Israeli presidents are elected by the Knesset. And while the politicos there failed to topple the Barak government, they flexed their ire by defeating Nobel Prize laureate Peres and electing a little known right-wing moderate named Moshe Katzav.

The Iranian-born Katzav is a relatively decent fellow and a sterling success story of Israel's Mideastern immigrants. But Israel needed someone of Peres' stature - especially on the international scene.

I have disagreed with some of Peres' starry-eyed visions of Arab-Israeli peace prospects. But he is a historic figure, a man whose career of service to Israel goes back to the days of David Ben-Gurion. He deserved to be elected president, and the politicos who voted against him out of spite should hang their heads in shame.

JWR contributor and veteran journalist Richard Z. Chesnoff is a senior correspondent at US News And World Report and a columnist at the NY Daily News. His latest book is Pack of Thieves: How Hitler & Europe Plundered the Jews and Committed the Greatest Theft in History.


07/25/00: Saddam's Cruel Drug Scam
07/17/00: Going For Broke: Barak and Arafat gamble on a future both sides will accept
07/13/00: Europe's Euro Takes a Dive, What a Shame!
05/31/00: Israel's Left Lebanon — Iran & Syria Must Go, Too
05/08/00: Justice is on Trial in Iran
05/02/00: French Still Duck War Guilt
04/17/00: Pope's Healing Touch Helps Mideast Some…
04/12/00: For Assad, Time's Running Out
03/22/00: Al Gore Leaves Voters Guessing on Foreign Policy
03/02/00: GOP Candidates Offer Little New on Foreign Policy
02/23/00: The Forest That Haunts Austrian Politics
01/26/00: Second look at Nazi loot
01/20/00: Foreign Policy: Do Candidates Even Have One?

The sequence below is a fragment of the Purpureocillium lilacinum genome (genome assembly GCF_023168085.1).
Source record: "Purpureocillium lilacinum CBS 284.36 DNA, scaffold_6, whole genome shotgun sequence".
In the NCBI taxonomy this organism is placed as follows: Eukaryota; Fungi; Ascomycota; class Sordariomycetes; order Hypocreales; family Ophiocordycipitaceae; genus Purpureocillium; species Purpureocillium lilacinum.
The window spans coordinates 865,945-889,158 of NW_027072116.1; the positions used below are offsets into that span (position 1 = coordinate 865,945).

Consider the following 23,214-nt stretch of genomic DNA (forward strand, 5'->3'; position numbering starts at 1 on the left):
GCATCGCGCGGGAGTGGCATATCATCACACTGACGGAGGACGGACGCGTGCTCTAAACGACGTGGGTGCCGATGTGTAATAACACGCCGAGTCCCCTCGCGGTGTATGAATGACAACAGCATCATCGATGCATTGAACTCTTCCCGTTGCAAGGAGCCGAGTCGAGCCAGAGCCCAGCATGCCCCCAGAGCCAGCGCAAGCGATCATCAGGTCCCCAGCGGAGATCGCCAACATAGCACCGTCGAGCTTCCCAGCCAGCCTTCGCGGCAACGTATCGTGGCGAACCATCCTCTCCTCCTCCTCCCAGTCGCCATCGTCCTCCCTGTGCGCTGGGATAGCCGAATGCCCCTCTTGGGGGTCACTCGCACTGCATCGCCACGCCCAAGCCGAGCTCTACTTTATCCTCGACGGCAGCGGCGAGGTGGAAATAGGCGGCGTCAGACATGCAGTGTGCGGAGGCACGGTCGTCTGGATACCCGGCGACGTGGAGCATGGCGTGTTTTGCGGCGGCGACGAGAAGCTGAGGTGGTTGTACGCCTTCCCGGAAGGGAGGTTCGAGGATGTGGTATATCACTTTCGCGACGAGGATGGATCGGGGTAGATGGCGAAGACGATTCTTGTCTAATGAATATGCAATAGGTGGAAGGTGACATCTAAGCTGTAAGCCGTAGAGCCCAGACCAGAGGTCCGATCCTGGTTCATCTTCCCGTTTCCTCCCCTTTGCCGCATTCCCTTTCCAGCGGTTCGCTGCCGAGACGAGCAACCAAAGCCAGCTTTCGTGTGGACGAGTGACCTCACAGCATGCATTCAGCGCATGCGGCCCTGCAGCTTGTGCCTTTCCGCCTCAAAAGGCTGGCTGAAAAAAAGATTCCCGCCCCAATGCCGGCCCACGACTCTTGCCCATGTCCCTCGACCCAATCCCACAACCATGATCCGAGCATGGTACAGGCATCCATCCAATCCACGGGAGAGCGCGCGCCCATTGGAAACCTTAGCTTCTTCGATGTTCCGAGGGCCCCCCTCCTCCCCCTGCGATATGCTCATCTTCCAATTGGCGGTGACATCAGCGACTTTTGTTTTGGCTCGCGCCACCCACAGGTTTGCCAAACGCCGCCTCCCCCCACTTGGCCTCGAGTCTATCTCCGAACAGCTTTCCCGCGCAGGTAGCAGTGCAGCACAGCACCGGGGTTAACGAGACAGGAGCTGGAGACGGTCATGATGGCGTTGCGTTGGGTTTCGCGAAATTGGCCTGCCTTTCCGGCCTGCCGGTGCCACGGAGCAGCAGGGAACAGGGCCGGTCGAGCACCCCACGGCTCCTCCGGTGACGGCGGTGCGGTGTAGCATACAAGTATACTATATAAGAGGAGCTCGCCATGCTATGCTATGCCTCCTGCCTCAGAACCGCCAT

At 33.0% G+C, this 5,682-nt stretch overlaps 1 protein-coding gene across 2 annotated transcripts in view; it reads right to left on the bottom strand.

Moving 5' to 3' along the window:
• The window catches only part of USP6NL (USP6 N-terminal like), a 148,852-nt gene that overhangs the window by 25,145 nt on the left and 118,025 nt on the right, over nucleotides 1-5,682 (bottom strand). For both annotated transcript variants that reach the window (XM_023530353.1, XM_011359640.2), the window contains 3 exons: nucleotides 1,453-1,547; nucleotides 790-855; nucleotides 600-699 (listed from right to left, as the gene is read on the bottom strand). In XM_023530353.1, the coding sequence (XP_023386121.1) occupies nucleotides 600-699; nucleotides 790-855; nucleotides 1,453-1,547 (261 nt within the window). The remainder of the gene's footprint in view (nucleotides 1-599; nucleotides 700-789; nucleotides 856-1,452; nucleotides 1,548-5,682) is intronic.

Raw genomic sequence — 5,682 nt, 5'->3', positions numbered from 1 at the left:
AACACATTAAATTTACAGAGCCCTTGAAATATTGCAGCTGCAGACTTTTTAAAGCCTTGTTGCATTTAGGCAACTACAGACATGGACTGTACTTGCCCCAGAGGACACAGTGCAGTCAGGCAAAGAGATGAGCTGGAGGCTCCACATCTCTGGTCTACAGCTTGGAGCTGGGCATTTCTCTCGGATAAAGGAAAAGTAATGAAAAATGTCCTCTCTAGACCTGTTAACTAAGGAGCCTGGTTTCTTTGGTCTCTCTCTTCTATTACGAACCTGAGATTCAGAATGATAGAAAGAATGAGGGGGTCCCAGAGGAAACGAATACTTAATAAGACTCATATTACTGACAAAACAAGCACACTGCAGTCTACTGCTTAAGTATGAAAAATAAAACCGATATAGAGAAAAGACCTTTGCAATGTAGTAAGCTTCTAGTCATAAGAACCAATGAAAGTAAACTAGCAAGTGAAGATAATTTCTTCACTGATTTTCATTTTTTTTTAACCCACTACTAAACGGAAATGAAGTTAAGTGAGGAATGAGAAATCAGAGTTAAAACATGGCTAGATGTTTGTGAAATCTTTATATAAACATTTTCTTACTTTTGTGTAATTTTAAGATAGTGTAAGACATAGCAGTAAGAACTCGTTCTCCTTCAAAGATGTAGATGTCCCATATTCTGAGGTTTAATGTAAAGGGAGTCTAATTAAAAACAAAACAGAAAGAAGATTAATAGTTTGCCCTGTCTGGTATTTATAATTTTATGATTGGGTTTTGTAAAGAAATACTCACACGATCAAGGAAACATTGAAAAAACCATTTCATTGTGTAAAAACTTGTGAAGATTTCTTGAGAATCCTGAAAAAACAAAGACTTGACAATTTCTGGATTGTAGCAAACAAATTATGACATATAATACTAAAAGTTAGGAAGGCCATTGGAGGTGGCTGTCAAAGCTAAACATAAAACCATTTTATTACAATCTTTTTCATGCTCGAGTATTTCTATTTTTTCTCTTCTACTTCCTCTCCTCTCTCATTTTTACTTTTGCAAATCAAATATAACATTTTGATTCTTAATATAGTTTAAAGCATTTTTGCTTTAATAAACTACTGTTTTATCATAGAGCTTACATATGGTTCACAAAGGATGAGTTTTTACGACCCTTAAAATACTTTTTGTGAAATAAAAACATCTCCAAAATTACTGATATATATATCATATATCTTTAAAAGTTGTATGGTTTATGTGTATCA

01/03/00: Sudden Interest in WWII Justice Has Many Causes
05/20/99: Barak Can Deal From Strength
04/13/99: Is U.S. Right in Kosovo? Yes, We Can't Accept Genocide
02/10/99: King Hussein Was Truly Gentle Man of Peace . . .
01/19/99: Europe's Really Worried Now
12/30/98: Despite Critics, Nazi Loot Hunt Is Right & Proper
12/21/98: To Beat Saddam, Sustain the Raids
11/24/98: Iran's Meddling Is a New Danger for South Africa
11/05/98: Saddam's a ticking time bomb
10/29/98: Pollard's Release Is a Key to Peace Deal
10/15/98: Hawkish Sharon May Bring Home the Dove of Peace
10/07/98: Flake of Araby Won't Make Deal on Pan Am 103
8/25/98: Embarassed to be a journalist
8/24/98: Clinton Sent Right Message With Those Missiles . . .
8/17/98: Fair Settlement For Survivors of the Holocaust
7/27/98: When hopes collide with reality
7/22/98: A lesson about peace Auschwitz
7/15/98: What Hitler tried todestroy, the 'Net helped put back together
7/8/98: Love -- and leave -- thy neighbor
4/9/98: The US Navy's two faced Pollard policy
4/2/98: A breakthrough in Lebanon?
3/30/98: Full rights for all Israelis?
2/27/98: America's Schindler
1/30/98: A last chance for the Mideast?
1/11/98: The Moment for Restitution Has Arrived

© 2000, N. Y. Daily News